1. Who are you and what’s your book about?
My name is Eli Allison and my book is Sour Fruit, a dark dystopian. Set in a fictional part of Hull sometime in the future, in a rotting scrap yard of misery called Kingston. Onion has been kidnapped and wakes up earmarked for a skin-trader called The Toymaker. Surrounded by a creeping rot she has just three days to escape before the sold sticker becomes a brand.
2. Why should folk read your book?
Because if I don’t sell some books soon, I’m going to have to sell my other kidney, I sold the last one to fund my kid’s Unicorn habit, but the pot's running low.
Kidneys grow back right?
3. What’s the appeal of your book?
It’s not for the faint-hearted, it has spanking swears, riddled with dark themes and has a main character, Onion, that has all the subtlety of a hand-grenade and the charm of diarrhoea. She is my spirit animal.
4. Sounds great! Where/when can I get hold of a copy?
Mid-July is my baby's birthday, but books can sometimes be overdue, suborn little things. You can pre-order now from Unbound.
5. Describe a typical writing day, or at least a typical day with some writing in it:
I hit the cheese and crackers hard, coffee harder, and by the end of hour six have stripped off to my underwear in some sort of feral madness, think Martin Sheen in that hotel room, in Apocalypse Now.
6. Pick one book about writing. What it is and why have you chosen it?
Novel in a Year: A Novelist's Guide to Being a Novelist by Louise Doughty.
It’s a sweet-tempered guide-dog that eases you around the world of writing. The title is also hilarious. I purchased the book back in 2012; my debut novel comes out this year.
7. Pick three books that have influenced or inspired you as a writer:
Fight Club, the sucker-punch prose of Chuck Palahniuk made me realise I'd didn't need a doctorate in linguistics to write novels. Just a drive to understand storytelling as an art form and a wheelbarrow of imagination.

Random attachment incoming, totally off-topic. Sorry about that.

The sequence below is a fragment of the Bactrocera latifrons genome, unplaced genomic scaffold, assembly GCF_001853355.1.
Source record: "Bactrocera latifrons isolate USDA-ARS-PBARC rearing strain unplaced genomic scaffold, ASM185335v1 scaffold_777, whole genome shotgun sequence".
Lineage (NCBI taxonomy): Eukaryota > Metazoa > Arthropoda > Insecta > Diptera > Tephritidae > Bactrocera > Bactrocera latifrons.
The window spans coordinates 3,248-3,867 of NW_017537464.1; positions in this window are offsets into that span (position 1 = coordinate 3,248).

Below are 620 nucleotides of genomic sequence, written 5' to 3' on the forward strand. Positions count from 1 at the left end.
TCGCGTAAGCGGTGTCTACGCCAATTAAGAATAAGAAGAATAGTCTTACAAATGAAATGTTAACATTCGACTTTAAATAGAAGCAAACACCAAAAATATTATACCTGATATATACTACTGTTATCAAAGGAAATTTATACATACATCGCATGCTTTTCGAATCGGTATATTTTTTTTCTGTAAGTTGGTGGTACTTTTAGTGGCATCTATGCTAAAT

The Thousand and One Nights also called The Arabian Nights.
I loved the wrapping of stories in other stories. The young wife who tells tales to avoid being killed is herself a story being told. It's a crazy head melt which I've replicated with Sour Fruit. Onion is telling her story to the interviewer but also telling the stories of the city that someone once told her.
The Handmaiden's Tale, the first speculative fiction novel I ever read and since that's the genre I write you can guess how it affected me.
8. Pick three desert island books - works you couldn’t live without:
Hitchhiker's Guide to the Galaxy: the Trilogy of Four, as a brilliant read, but also as a heavy-duty weapon to pulverise nature with; I don't 'do' outside.
Catch-22 by Joseph Heller, an intelligent and visceral book, that makes me wish I could write better.
The last book I'd take on a desert island? How To Make Wines at Home: Using Wild and Cultivated Fruit, Flowers and Vegetables. (I don't need your judgment I just need wine.)
9. Any words of writing wisdom?
10. Let’s make a movie of your book. Give me the high-concept pitch:
Think Mad Max but instead of the Australian outback it's set in a damp Hull and with an angry 15-year girl, instead of an angry Mel Gibson.
Social media contacts:
If you have room, my blog is an OK read: https://www.eli-allison.com/blog-1
Unbound URL: https://unbound.com/books/sour-fruit/
Huge thanks to Eli for answering my daft run of questions (and for the artwork!). Hopefully, like me you'll find Sour Fruit intriguing and you'll want to read it!